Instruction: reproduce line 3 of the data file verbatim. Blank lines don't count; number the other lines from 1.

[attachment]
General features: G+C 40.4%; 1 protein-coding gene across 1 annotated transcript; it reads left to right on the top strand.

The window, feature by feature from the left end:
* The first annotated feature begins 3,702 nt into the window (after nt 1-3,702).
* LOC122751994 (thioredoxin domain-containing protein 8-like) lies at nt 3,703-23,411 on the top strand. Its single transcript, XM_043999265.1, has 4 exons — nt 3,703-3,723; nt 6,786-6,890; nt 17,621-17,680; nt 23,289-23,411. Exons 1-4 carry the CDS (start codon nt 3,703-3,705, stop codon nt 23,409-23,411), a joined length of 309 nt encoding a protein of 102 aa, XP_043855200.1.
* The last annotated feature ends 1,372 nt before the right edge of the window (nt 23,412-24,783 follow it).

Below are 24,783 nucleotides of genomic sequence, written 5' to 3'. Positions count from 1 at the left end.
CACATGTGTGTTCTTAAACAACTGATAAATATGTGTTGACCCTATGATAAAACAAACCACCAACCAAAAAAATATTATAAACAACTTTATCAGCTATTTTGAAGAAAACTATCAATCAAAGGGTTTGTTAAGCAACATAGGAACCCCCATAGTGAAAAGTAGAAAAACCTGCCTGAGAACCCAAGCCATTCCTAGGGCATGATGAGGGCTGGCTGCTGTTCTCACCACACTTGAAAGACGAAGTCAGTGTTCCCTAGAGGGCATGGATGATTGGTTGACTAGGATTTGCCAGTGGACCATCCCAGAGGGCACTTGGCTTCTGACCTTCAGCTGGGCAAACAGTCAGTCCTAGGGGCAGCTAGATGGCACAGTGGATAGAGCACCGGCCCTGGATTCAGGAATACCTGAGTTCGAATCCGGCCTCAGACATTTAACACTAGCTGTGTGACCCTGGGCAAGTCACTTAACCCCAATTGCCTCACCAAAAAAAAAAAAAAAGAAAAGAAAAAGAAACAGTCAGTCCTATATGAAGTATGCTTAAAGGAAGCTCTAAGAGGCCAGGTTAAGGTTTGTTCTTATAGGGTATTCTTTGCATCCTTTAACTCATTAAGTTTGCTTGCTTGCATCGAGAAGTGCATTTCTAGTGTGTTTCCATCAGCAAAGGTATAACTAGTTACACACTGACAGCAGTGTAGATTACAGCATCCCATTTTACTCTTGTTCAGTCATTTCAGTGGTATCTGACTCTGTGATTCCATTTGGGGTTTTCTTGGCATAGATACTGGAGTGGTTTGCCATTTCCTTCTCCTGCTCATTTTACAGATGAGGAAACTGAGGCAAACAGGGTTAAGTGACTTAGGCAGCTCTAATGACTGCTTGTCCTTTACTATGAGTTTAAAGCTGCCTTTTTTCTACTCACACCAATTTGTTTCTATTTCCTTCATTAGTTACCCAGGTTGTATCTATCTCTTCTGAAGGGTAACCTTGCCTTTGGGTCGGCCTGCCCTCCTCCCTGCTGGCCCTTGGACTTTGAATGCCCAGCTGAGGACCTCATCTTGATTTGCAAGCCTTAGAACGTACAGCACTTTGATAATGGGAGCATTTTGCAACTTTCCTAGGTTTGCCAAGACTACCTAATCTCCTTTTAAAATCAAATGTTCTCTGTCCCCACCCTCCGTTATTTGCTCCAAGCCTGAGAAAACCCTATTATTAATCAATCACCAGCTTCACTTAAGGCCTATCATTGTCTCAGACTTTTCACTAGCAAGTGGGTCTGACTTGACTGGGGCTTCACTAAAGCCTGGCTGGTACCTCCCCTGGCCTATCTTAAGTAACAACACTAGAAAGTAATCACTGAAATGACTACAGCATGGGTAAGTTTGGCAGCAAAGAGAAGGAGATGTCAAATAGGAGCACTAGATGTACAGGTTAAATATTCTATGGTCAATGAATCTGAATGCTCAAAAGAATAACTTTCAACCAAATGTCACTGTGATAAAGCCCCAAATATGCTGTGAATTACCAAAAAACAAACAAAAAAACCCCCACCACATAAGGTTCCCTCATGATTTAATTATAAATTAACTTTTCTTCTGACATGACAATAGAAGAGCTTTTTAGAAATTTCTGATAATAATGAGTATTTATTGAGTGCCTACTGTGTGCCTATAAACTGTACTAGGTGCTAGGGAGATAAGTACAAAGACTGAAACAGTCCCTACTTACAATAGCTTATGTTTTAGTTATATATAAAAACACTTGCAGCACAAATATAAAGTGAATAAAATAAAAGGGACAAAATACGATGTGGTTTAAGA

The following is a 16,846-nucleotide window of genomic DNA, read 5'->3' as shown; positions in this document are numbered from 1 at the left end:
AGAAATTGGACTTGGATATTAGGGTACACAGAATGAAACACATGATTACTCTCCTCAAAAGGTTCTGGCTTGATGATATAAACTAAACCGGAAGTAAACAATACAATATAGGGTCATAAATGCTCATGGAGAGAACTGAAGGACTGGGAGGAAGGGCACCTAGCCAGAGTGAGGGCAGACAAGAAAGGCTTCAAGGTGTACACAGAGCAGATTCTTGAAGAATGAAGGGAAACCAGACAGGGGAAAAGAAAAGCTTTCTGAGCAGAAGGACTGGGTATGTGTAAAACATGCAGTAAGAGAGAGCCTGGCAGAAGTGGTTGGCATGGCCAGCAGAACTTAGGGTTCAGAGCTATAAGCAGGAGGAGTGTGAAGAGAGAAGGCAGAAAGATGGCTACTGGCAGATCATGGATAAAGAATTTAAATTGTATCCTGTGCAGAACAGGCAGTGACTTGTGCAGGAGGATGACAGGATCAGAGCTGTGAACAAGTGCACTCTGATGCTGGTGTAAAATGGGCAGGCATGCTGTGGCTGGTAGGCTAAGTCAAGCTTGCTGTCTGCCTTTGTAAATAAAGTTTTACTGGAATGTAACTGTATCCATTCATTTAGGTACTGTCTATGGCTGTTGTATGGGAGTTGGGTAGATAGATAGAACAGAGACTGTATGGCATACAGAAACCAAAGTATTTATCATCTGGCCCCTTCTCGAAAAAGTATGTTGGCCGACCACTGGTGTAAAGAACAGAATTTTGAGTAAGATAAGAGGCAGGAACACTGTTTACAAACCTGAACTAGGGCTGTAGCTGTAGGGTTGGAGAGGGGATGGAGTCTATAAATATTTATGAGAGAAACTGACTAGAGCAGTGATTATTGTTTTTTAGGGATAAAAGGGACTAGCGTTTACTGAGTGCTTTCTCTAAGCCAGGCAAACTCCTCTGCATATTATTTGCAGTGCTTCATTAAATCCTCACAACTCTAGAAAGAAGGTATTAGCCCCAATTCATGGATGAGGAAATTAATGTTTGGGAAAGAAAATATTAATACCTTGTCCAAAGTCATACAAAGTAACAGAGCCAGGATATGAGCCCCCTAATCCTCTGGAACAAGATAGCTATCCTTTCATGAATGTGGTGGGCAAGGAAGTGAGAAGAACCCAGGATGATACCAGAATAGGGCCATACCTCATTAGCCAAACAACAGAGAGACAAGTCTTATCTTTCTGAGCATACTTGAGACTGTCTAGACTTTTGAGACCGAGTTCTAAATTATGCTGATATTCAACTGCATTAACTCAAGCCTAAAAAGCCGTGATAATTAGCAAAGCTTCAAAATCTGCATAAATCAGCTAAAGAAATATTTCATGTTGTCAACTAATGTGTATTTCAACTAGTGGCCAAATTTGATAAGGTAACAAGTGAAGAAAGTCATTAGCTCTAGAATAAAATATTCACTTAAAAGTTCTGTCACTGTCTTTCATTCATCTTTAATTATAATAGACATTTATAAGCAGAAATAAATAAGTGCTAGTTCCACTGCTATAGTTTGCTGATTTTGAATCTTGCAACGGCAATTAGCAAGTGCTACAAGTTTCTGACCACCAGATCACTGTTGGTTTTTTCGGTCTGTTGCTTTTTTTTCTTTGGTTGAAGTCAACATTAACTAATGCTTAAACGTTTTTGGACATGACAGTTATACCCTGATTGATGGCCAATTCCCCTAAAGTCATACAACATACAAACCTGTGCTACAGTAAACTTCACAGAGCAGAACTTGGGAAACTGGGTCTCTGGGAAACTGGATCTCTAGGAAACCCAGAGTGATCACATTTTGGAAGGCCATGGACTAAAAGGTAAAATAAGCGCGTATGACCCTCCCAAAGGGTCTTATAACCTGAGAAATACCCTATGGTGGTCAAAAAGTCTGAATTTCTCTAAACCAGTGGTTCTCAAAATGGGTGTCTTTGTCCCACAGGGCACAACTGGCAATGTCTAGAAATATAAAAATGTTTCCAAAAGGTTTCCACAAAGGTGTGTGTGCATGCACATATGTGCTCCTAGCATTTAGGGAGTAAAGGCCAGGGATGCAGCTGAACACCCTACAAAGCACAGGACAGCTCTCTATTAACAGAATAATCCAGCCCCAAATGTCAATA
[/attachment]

* The first annotated feature begins 3,702 nt into the window (after nt 1-3,702).